Saturday, 7 November 2009
Bon Jovi's new single We Weren't Born To Follow has been doing the rounds on UK tv and radio this past week. It's a great thing for the fans to catch a mimed (with live vocal) performance on shows like the X Factor and the National Lottery but I think everyone who could have taken notice would have done by now; I don't think they'll be picking up many more new fans with the publicity. And that's fine by me, as a diehard fan, because I know they've found that new sound since Crush in 2000 with It's My Life and, since then, have stuck at that tried and tested recipe that they know works. I've had a week with their new album, The Circle, and have of course had it on repeat and feel I can pass opinion on it now it's had a real good listen out of it. My first observations relate to my previous comments about the song-writing recipe; I don't know if it's because of the fact that they've found the real sound that works for them or simply because after 25 years there's only so many chord progressions you can play without completely changing your style of music. But when I listened to the album for the first time there were many tracks that I thought 'that sounds like it could have been on Bounce' (2003) and 'that sounded like it should have been on Have a Nice Day' (2005) and even 'that could have come straight from [Jon's solo effort] Destination Anywhere' (1997). You pick out the familiar drum breaks, guitar solos and lyrical phrases a little too easy which I guess could be seen as a bad thing, but it's probably just what I and many others will seek comfort in hearing. The longevity of Bon Jovi's career is owed to just that; not jumping on the band wagon of what is popular at the time and simply sticking to what they know and do best, and that is why their fanbase is so loyal (OK there might be a few membership cancellations with the o2 ticket prices but that's a whole other argument).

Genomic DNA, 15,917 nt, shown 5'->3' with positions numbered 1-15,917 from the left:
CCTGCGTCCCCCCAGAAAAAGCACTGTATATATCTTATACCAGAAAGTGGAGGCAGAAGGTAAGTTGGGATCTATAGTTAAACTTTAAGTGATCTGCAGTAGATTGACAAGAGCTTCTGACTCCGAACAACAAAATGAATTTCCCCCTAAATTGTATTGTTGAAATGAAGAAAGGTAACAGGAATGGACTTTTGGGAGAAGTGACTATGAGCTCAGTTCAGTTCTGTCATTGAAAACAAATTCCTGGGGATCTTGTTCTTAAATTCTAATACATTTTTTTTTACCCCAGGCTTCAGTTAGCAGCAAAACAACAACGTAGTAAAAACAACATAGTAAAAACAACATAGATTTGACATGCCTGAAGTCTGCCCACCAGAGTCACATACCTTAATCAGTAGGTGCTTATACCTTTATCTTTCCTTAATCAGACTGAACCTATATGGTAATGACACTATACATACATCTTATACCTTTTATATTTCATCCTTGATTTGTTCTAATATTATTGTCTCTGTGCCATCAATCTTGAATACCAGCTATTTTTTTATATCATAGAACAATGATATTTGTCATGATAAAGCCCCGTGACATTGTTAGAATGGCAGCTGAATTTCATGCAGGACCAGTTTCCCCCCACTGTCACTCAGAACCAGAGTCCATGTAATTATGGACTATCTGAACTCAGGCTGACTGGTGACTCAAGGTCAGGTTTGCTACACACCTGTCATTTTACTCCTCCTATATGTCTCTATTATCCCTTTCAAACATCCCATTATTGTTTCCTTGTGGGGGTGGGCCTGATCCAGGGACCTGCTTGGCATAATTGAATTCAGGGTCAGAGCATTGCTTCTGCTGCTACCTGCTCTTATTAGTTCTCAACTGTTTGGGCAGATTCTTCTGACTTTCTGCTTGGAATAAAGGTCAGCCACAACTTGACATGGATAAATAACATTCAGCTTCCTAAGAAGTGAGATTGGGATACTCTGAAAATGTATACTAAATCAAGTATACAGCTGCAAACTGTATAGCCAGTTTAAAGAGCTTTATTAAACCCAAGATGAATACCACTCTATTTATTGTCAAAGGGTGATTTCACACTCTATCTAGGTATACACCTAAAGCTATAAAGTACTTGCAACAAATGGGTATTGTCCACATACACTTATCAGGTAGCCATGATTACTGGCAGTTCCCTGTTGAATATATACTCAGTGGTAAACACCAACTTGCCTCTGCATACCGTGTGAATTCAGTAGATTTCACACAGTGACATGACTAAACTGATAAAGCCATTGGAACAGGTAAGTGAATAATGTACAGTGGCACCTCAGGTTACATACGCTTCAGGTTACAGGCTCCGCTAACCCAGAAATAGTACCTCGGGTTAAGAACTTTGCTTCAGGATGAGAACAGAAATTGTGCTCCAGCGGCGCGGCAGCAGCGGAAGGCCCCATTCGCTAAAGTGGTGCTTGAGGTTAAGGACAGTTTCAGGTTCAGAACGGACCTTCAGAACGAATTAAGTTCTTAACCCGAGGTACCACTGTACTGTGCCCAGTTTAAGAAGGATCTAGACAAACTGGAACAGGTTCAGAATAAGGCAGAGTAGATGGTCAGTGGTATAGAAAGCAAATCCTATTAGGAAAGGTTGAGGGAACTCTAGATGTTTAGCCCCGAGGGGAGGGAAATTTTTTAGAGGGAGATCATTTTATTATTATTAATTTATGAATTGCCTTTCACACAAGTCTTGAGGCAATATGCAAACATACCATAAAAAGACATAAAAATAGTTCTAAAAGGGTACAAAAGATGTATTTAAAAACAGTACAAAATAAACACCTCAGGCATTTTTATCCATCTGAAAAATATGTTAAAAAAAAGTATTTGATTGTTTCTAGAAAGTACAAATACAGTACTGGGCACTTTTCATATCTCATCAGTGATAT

In short, this is certainly an easy review for the critics to write about. They'll all use the same 'intimate verses and fist-pumping choruses' jargon and maybe namedrop 'Sambora solos' and relate something somehow to Tommy and Gina in Prayer and finish up by telling you to 'dust off your leather jacket and fluff up your hair' before giving it a measly 3 out of 10, but in the words of David Bryan, "We've never been the critic's darling". Personally, I certainly love what I've heard so far, and all the tracks sound strong standing up on their own; there doesn't seem to be any fillers for the sake of the dynamic journey of the album, all of the songs really are strong in their own rights. And having said that they're not really pushing the song-writing boat out, they are just enough for us to find a rare gem in When We Were Beautiful and some really nice little bursts of talkbox that still sound fresh. Overall, as a real fan I love it. If you're not a fan, it [robably won't stand out to you but you had your chance to be lured into the circle a long time ago now when It's My Life brought about a whole new generation of fans (including this one) and since Crush, the records have only ever been for the fans. It's a little too early to pitch it for 'best album' against These Days but it certainly isn't ruled out as a contender.
Talking of publicity, I did really enjoy the 2-song set they did for the Radio 1 Live Lounge, check out the videos on Youtube of We Weren't Born To Follow and Prayer acoustic.
The picture above is of my Bon Jovi tattoo that I wanted to share :)